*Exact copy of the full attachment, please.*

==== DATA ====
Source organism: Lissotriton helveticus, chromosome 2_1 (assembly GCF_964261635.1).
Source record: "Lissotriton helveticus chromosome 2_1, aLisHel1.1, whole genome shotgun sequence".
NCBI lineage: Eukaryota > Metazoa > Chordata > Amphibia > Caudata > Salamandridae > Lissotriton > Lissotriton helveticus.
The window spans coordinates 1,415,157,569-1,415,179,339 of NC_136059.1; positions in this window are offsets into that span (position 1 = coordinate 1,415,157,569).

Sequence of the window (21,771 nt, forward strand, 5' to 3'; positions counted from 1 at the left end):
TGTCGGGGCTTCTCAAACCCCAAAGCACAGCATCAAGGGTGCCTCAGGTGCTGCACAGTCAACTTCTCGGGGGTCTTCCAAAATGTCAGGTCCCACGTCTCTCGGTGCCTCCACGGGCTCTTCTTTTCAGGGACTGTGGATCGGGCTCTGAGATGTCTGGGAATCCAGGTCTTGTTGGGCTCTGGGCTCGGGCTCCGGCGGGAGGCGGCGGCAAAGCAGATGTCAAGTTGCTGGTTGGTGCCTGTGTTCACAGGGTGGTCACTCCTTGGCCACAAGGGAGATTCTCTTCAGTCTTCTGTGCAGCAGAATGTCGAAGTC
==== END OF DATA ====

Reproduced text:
Source organism: Lissotriton helveticus, chromosome 2_1 (assembly GCF_964261635.1).
Source record: "Lissotriton helveticus chromosome 2_1, aLisHel1.1, whole genome shotgun sequence".
NCBI lineage: Eukaryota > Metazoa > Chordata > Amphibia > Caudata > Salamandridae > Lissotriton > Lissotriton helveticus.
The window spans coordinates 1,415,157,569-1,415,179,339 of NC_136059.1; positions in this window are offsets into that span (position 1 = coordinate 1,415,157,569).

Sequence of the window (21,771 nt, forward strand, 5' to 3'; positions counted from 1 at the left end):
TGTCGGGGCTTCTCAAACCCCAAAGCACAGCATCAAGGGTGCCTCAGGTGCTGCACAGTCAACTTCTCGGGGGTCTTCCAAAATGTCAGGTCCCACGTCTCTCGGTGCCTCCACGGGCTCTTCTTTTCAGGGACTGTGGATCGGGCTCTGAGATGTCTGGGAATCCAGGTCTTGTTGGGCTCTGGGCTCGGGCTCCGGCGGGAGGCGGCGGCAAAGCAGATGTCAAGTTGCTGGTTGGTGCCTGTGTTCACAGGGTGGTCACTCCTTGGCCACAAGGGAGATTCTCTTCAGTCTTCTGTGCAGCAGAATGTCGAAGTC